The world has been facing a paradox of widespread food insecurity and malnutrition amid net food surpluses. Increased food supplies do not automatically enhance access to food, especially by the poorer groups of society. The situation in Pakistan is no different.
The Federal Minister for National Food Security and Research Syed Fakhar Imam said this while addressing the UKAID and Sustainable Development Policy Institute (SDPI) meeting on ‘Ensuring food security through the use of technology’ in Islamabad on Monday.
He stated that according to the constitution of Pakistan, access to food is one of the fundamental rights, therefore, ending hunger is one of the priority areas of every regime in the country. He said that the government of Pakistan has also expressed strong commitment to adopt the global Sustainable Development Goals (SDGs) as a national agenda, both at federal and provincial levels.
Within this framework, the achievement of food security is emphasised as a top priority for Pakistan with the commitment to pursue the goal of “ending hunger, achieving food security and improved nutrition and promoting sustainable agriculture” (SDG 2) and other related targets, he maintained.
The minister mentioned that despite a strong agricultural base, the country fares poorly with respect to indicators of food security. While figuring among the top producers of staple foods and diary, Pakistan ranks a dismal 76th out of 107 countries in the Global Food Security Index, he lamented, adding that malnutrition is the most serious consequence of food insecurity.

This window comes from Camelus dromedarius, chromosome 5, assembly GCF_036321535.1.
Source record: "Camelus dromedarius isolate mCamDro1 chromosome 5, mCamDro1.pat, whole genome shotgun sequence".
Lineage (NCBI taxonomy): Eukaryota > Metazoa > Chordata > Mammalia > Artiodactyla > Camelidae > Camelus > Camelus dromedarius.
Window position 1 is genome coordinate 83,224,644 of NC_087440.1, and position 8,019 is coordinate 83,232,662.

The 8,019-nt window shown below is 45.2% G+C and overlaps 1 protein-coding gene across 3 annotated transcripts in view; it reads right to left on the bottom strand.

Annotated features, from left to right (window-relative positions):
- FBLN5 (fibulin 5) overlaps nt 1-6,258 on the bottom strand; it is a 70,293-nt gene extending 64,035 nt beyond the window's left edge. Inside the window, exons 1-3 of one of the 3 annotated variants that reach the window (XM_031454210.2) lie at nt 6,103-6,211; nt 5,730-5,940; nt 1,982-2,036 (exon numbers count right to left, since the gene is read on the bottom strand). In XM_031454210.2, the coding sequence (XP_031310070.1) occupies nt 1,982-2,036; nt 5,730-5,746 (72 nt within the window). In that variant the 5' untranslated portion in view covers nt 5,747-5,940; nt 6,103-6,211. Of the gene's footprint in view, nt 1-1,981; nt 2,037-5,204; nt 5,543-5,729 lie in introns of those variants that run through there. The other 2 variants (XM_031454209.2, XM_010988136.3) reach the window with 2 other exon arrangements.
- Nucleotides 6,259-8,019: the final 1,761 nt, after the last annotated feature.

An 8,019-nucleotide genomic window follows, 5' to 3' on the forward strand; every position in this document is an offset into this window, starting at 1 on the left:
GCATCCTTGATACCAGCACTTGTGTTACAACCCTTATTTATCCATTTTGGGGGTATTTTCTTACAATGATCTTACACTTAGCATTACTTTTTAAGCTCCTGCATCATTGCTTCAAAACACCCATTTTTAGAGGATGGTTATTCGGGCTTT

“The most recent National Nutrition Survey estimated the prevalence of stunting among children aged less than five years is of 44%, an alarming rate which has remained virtually unchanged since 1965,” Imam said. In Pakistan, 15% of children under the age of five suffer from acute malnutrition — the second-highest rate in the region, he informed, adding that a high percentage of the population is underweight or suffers from micronutrient deficiencies.
The minister further stated that these nutritional inadequacies hinder the development of the intellectual faculties of school-going children and young adults consigned to such diets and could thus perpetuate intergenerational inequalities of opportunity and income.
The Ministry of Finance has estimated that micronutrient deficiencies alone are causing a loss of more than 2.5 per cent of the GDP, he informed. This situation also represents a significant threat to Pakistan’s development and stability, as it is recognised that hunger and poverty are among the root causes of extreme behaviors and violence, he added.
Published in The Express Tribune, June 1st, 2021.